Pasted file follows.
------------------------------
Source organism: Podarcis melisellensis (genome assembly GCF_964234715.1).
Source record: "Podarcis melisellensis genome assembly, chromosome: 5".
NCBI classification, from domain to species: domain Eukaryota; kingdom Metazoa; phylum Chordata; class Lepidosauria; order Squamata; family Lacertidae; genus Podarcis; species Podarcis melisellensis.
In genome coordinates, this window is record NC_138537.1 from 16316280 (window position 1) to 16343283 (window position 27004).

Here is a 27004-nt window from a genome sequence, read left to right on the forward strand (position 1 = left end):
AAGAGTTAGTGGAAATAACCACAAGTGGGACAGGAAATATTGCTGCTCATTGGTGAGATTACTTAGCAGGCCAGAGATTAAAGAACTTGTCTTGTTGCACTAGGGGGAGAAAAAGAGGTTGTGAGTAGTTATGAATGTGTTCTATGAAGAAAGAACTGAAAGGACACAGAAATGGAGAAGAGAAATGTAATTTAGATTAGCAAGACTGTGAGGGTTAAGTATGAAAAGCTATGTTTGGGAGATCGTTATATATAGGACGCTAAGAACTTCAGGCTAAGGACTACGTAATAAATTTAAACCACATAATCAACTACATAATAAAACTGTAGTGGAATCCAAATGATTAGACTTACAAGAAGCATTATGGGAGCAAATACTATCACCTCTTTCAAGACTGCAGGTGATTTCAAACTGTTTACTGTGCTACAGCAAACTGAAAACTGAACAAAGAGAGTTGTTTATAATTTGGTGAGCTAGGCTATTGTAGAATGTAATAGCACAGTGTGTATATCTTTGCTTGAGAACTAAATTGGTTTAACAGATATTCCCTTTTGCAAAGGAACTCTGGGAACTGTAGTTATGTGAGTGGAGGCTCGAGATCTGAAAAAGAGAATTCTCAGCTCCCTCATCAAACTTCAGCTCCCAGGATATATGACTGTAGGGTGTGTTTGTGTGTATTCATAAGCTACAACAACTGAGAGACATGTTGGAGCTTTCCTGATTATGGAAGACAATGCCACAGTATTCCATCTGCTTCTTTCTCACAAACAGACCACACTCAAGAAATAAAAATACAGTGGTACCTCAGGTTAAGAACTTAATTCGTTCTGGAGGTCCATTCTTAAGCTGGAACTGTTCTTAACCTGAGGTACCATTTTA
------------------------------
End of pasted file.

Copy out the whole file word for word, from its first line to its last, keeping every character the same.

Source organism: Podarcis melisellensis (genome assembly GCF_964234715.1).
Source record: "Podarcis melisellensis genome assembly, chromosome: 5".
NCBI classification, from domain to species: domain Eukaryota; kingdom Metazoa; phylum Chordata; class Lepidosauria; order Squamata; family Lacertidae; genus Podarcis; species Podarcis melisellensis.
In genome coordinates, this window is record NC_138537.1 from 16316280 (window position 1) to 16343283 (window position 27004).

Here is a 27004-nt window from a genome sequence, read left to right on the forward strand (position 1 = left end):
AAGAGTTAGTGGAAATAACCACAAGTGGGACAGGAAATATTGCTGCTCATTGGTGAGATTACTTAGCAGGCCAGAGATTAAAGAACTTGTCTTGTTGCACTAGGGGGAGAAAAAGAGGTTGTGAGTAGTTATGAATGTGTTCTATGAAGAAAGAACTGAAAGGACACAGAAATGGAGAAGAGAAATGTAATTTAGATTAGCAAGACTGTGAGGGTTAAGTATGAAAAGCTATGTTTGGGAGATCGTTATATATAGGACGCTAAGAACTTCAGGCTAAGGACTACGTAATAAATTTAAACCACATAATCAACTACATAATAAAACTGTAGTGGAATCCAAATGATTAGACTTACAAGAAGCATTATGGGAGCAAATACTATCACCTCTTTCAAGACTGCAGGTGATTTCAAACTGTTTACTGTGCTACAGCAAACTGAAAACTGAACAAAGAGAGTTGTTTATAATTTGGTGAGCTAGGCTATTGTAGAATGTAATAGCACAGTGTGTATATCTTTGCTTGAGAACTAAATTGGTTTAACAGATATTCCCTTTTGCAAAGGAACTCTGGGAACTGTAGTTATGTGAGTGGAGGCTCGAGATCTGAAAAAGAGAATTCTCAGCTCCCTCATCAAACTTCAGCTCCCAGGATATATGACTGTAGGGTGTGTTTGTGTGTATTCATAAGCTACAACAACTGAGAGACATGTTGGAGCTTTCCTGATTATGGAAGACAATGCCACAGTATTCCATCTGCTTCTTTCTCACAAACAGACCACACTCAAGAAATAAAAATACAGTGGTACCTCAGGTTAAGAACTTAATTCGTTCTGGAGGTCCATTCTTAAGCTGGAACTGTTCTTAACCTGAGGTACCATTTTA